Still there is an almost apologetic tone to some of the stories of punch-ups with bouncers and drinking in the dressing room before matches, with biographer Paul Firth focusing more on Campbell's many admirable qualities. Any footballer who recovers from a broken leg at 19, plays for nine different clubs across three continents and makes the Northern Ireland 1982 World Cup squad after a season in Division Four has quite a story to tell.
The book is a combination of Firth's narration and the views of Campbell himself, which are interwoven throughout. At times the switching back and forth into the subject's direct quotes feels awkward but the striker's blunt statements add a valuable layer of understanding into how his career unfolded. Campbell is brutally honest about the sectarian troubles he experienced growing up in Belfast ("I had a few friends who were assassinated, one just for courting a Catholic girl") and why his career, which started promisingly at Aston Villa, at one stage drifted into the relative obscurity of playing part-time in Australia.
Campbell's two spells at Bradford City, his heyday, take in two promotions, the club almost going bankrupt (he had to be sold to Derby to raise money) and the tragic Valley Parade fire of 1985. You get a sense that, although Campbell had something of a hardman reputation, he deeply cared about team-mates, supporters and the club. The book's most memorable moments are provided by interviewees who played alongside Campbell. They praise both his playing ability and caring nature, such as when he raced off a team bus that had crashed into a car to try to save the lives of two children: "It's typical of the person, going in and not being afraid of anything," former team-mate Stuart McCall says.
Following the Bradford fire, a City supporter tells of Campbell's regular hospital visits to various supporters' bedsides, as he and many others recovered. Despite a decent final spell at Wigan, Campbell was apparently fed up with football when he retired at the age of 32. Nonetheless, his biographer does an excellent job conveying the lasting legacy of this unlikely hero.
A History of the Goalkeeper
by Jonathan Wilson
Orion Books, £20
Reviewed by Jonathan O'Brien
From WSC 314 April 2013
Of all the "name" football writers on the merry-go-round today, Jonathan Wilson is arguably the best value, even if a few of his many theories and pet obsessions tend towards the overly self-indulgent. He's a busy man, too – running the quarterly Blizzard while producing columns for the Guardian and Sports Illustrated and roughly one book per year. The Outsider is his sixth tome since 2006, the kind of workrate that sees a lot of writers spread themselves too thinly. But Wilson's prodigious energy doesn't seem to dilute the quality of what he comes up with and this meticulous study of the goalkeeping art is characterised by the attention to detail that he brings to everything he writes.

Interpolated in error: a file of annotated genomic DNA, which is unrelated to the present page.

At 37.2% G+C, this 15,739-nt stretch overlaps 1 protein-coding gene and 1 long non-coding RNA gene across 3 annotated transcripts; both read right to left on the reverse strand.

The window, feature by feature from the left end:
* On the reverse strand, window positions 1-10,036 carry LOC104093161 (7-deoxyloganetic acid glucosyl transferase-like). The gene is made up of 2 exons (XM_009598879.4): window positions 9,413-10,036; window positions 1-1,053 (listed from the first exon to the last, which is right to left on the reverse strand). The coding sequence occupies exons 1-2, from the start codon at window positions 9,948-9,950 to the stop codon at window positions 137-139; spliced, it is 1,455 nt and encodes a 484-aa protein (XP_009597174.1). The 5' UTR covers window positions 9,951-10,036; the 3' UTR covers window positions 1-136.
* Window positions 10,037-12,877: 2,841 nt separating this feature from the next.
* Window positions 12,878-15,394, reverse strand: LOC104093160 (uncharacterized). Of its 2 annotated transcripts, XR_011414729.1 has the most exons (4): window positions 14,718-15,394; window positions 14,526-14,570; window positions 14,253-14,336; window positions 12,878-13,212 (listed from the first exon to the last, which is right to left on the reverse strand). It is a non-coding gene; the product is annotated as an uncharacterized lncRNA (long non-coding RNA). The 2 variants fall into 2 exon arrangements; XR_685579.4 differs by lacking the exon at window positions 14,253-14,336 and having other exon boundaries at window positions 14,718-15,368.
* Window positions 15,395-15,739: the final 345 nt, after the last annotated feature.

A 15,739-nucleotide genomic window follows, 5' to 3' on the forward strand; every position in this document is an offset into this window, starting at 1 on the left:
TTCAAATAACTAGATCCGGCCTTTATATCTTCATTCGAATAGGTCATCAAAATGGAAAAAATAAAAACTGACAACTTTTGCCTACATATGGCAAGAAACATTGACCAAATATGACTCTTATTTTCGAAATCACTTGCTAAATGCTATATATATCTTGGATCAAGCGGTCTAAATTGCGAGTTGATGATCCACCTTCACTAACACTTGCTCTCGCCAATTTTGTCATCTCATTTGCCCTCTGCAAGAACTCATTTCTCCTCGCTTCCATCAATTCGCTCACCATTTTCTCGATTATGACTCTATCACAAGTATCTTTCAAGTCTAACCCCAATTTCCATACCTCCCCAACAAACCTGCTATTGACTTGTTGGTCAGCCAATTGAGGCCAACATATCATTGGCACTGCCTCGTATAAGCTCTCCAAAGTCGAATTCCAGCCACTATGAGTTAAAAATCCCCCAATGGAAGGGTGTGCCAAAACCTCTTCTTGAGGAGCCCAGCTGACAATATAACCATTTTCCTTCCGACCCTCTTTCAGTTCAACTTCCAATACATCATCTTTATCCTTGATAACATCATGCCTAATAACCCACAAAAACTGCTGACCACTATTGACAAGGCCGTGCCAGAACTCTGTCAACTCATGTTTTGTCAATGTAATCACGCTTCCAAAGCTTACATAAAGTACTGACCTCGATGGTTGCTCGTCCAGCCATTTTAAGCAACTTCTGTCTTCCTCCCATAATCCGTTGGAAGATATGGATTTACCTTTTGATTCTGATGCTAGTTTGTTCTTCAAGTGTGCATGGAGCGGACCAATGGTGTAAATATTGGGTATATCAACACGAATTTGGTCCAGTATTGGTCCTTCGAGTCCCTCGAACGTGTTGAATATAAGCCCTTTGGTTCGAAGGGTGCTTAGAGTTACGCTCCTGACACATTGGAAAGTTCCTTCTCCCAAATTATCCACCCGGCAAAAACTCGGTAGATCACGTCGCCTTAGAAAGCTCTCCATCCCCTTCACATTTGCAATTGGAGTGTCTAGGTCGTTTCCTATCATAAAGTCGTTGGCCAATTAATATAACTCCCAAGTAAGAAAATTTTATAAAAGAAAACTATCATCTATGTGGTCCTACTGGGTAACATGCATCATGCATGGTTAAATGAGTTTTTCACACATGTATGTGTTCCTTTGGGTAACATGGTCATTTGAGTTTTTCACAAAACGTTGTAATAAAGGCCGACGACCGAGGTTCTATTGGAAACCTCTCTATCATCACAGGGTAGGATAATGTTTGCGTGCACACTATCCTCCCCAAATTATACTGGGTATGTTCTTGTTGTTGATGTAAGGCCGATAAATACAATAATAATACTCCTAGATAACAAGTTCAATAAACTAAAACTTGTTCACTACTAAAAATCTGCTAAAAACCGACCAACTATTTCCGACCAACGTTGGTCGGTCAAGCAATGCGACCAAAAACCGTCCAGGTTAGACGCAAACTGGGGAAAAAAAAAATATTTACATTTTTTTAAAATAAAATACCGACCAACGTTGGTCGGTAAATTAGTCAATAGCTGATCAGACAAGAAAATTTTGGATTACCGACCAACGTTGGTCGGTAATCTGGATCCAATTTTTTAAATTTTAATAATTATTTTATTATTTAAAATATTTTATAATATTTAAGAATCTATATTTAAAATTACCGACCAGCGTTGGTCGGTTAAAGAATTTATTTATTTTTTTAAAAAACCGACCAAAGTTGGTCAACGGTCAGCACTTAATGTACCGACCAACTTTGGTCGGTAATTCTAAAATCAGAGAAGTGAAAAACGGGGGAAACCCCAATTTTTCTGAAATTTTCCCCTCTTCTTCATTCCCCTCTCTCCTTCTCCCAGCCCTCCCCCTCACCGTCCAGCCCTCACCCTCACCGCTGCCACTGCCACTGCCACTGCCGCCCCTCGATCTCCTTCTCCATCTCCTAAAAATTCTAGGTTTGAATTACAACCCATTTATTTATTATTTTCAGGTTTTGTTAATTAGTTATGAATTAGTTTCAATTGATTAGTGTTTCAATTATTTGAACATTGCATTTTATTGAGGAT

Starting with a study of football in the 1800s, he demonstrates how the mere fact of being a goalkeeper has always carried with it the smell of the scapegoat. In Victorian times the position was occupied by small boys, "duffers" and "funk-sticks" (milksops who had failed to perform elsewhere on the pitch). As the years went on and the sport evolved at snail's pace, deaths were commonplace for keepers – Celtic's John Thomson, accidentally kicked in the head during a match in 1931, being an infamous example.
Wilson has put in plenty of air miles, heading for locales as far-flung as Brazil and Russia. The latter country, which once produced great keepers by the lorryload, has nursed a special obsession with the position since before the 1917 revolution (an assertion backed up with quotes from none other than novelist Vladimir Nabokov). Brazil, contrariwise, has had mostly white keepers due to some strange socio-racial issues – the odd exception such as Dida not withstanding. Although, as Wilson shows, English football has nurtured a similar instinctive distrust of black keepers.
African keepers, specifically, sit even lower down the food chain of perception. Two of the best, Cameroon's Thomas N'Kono and Joseph-Antoine Bell, enjoyed a (mostly) friendly 20-year rivalry after learning from Yugoslavian legend Vladimir Beara. N'Kono was the natural, Bell the hard worker. N'Kono shone at the 1982 World Cup, got a move to Spain out of it and became an Espanyol hero. Bell had to wait until the disastrous USA 94 campaign to play in the finals, by which time he was 39 and too far over the hill to do himself justice.
Wilson's fondness for idiosyncratic structuring sometimes weakens the book's sense of direction. The Brazilian chapter abruptly veers into Scotland for several pages, then heads back to Brazil. Not that the material therein isn't interesting or informative – the passages concerning the appalling bad luck that plagued Jim Leighton's long career are particularly vivid – but layering the material in such an odd way seems unnecessarily perverse.
In the main The Outsider is a terrific history of its subject. It wears its knowledgeable perspective lightly and deftly works its vast research into the text without battering you over the head with it. Wilson can always be relied upon to come up with something a little bit different and a little bit special, and this has plenty of both.